Anterus, our nineteenth pope, was born around 170AD in Petilia Policastro, Calabria, by tradition. This is a town on the eastern sea coast of southern Italy, in the modern province of Crotone. That area was settled by Greeks, hence, Anterus was considered to be Greek. The Liber Pontificalis says that his father’s name was Romulus, but he may have been a freed slave and Romulus was actually his owner.
The new pope did not last very long. He died on January 3, 236, making his reign only a few weeks. It is difficult to believe that he had any long lasting effect on the Church. However, he did nominate one bishop to the town of Fendi.
An Epistle of Pope Anterus is a long work with some pious passages. But certain mistakes and contradictions, including a date of April, prove it is a forgery and not to be considered his.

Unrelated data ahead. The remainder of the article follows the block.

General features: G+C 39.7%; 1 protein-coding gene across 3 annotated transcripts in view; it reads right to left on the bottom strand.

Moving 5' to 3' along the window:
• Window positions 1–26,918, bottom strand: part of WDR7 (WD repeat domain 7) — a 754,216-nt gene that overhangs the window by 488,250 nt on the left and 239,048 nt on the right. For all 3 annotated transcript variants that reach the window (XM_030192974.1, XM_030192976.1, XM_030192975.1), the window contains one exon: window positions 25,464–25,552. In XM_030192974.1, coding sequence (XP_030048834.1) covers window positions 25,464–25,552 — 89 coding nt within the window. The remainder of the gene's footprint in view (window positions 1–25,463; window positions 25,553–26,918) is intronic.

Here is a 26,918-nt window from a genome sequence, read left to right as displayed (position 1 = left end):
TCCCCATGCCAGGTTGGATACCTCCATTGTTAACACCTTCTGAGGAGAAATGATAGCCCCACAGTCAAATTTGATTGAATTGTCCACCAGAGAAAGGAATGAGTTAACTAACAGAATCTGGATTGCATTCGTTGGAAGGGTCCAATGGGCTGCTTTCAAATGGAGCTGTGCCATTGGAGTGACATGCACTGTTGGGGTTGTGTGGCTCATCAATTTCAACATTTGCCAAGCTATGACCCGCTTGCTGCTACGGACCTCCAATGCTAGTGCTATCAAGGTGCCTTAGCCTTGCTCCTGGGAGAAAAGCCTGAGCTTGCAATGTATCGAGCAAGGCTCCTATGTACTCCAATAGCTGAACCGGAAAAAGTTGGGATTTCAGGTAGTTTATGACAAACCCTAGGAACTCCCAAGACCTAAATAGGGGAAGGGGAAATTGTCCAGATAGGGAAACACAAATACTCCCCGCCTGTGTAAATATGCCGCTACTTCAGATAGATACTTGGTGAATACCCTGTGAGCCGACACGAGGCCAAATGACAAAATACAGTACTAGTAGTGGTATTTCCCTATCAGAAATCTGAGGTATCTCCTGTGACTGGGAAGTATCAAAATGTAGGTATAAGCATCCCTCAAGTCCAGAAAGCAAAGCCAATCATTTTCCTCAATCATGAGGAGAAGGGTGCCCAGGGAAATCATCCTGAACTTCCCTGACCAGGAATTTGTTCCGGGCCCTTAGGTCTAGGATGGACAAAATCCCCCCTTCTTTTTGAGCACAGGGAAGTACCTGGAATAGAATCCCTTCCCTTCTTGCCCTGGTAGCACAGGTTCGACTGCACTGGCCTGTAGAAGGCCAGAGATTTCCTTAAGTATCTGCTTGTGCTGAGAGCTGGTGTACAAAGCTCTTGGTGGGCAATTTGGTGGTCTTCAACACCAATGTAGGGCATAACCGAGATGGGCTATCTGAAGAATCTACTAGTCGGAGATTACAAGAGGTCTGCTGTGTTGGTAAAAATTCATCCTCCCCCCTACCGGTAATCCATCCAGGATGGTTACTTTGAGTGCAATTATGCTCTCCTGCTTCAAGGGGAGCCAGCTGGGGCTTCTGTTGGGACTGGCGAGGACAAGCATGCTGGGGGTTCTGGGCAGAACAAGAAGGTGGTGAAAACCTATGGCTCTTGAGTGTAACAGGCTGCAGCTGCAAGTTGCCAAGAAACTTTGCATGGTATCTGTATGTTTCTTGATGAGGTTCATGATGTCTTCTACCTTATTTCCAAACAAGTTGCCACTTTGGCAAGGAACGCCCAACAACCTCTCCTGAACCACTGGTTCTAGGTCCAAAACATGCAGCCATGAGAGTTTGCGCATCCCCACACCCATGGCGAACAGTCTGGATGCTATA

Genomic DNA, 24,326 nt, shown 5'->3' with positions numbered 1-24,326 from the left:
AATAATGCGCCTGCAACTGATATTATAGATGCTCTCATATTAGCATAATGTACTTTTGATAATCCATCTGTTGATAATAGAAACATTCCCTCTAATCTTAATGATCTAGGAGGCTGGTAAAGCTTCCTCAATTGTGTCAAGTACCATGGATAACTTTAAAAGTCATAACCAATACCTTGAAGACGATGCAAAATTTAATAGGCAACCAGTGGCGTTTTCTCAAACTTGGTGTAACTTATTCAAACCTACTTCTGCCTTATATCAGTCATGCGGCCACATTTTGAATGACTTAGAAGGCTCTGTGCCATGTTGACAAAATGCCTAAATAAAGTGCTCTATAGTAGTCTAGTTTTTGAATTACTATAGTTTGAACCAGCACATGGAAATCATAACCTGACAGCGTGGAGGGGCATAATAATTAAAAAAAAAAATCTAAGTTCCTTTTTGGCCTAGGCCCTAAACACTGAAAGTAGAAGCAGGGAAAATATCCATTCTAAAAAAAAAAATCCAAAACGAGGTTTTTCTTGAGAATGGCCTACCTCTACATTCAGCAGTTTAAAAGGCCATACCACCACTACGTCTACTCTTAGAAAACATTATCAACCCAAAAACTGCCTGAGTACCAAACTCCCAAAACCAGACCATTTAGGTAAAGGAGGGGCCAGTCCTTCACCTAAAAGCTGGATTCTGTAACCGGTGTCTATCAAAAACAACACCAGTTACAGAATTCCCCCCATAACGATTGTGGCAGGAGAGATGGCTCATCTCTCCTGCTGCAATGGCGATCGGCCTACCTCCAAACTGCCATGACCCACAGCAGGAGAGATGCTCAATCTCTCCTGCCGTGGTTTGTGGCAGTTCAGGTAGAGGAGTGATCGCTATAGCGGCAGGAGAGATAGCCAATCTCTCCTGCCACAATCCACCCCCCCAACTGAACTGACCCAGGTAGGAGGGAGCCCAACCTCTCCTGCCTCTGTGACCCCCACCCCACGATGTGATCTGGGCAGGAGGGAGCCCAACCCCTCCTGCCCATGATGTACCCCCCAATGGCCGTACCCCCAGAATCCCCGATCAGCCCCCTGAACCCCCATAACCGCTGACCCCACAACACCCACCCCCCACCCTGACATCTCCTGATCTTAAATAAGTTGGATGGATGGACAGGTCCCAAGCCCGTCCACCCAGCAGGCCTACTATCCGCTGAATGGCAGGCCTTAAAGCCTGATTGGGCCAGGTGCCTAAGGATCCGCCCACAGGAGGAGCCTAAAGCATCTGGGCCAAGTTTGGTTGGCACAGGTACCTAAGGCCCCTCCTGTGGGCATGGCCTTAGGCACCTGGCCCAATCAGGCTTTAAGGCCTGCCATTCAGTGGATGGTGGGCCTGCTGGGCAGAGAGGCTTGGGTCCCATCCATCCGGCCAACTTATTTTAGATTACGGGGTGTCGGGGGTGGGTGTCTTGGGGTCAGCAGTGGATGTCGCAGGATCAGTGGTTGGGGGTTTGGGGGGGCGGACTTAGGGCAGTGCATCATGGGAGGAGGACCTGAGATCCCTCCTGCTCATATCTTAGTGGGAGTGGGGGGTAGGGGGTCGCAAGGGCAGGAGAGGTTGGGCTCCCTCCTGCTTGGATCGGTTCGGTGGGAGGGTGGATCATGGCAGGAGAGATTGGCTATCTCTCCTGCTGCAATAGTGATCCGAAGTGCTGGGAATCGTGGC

Some older sources claim that Anterus was killed because he wanted stricter regulations in the writing of acts of martyrs, which he wished to archive. Others say that he probably died of natural causes. Anterus has the distinction of being the first pope to be buried in the cemetary of Callixtus, having been buried before Pontian’s body came back from Sardinia and buried in the same place.
We know with certainty that he was buried there because, in 1854, his burial spot, with a damaged epitaph, was found by Giovanni Battista de Rossi, an archeologist. Only the Greek word for “bishop” was legible. His body had already been transferred to the Church of St Sylvester. The labeled ashes were found in that church in 1595 where Pope Clement VIII was reconstructing the ruined church.
Pope Saint Anterus, pray for us.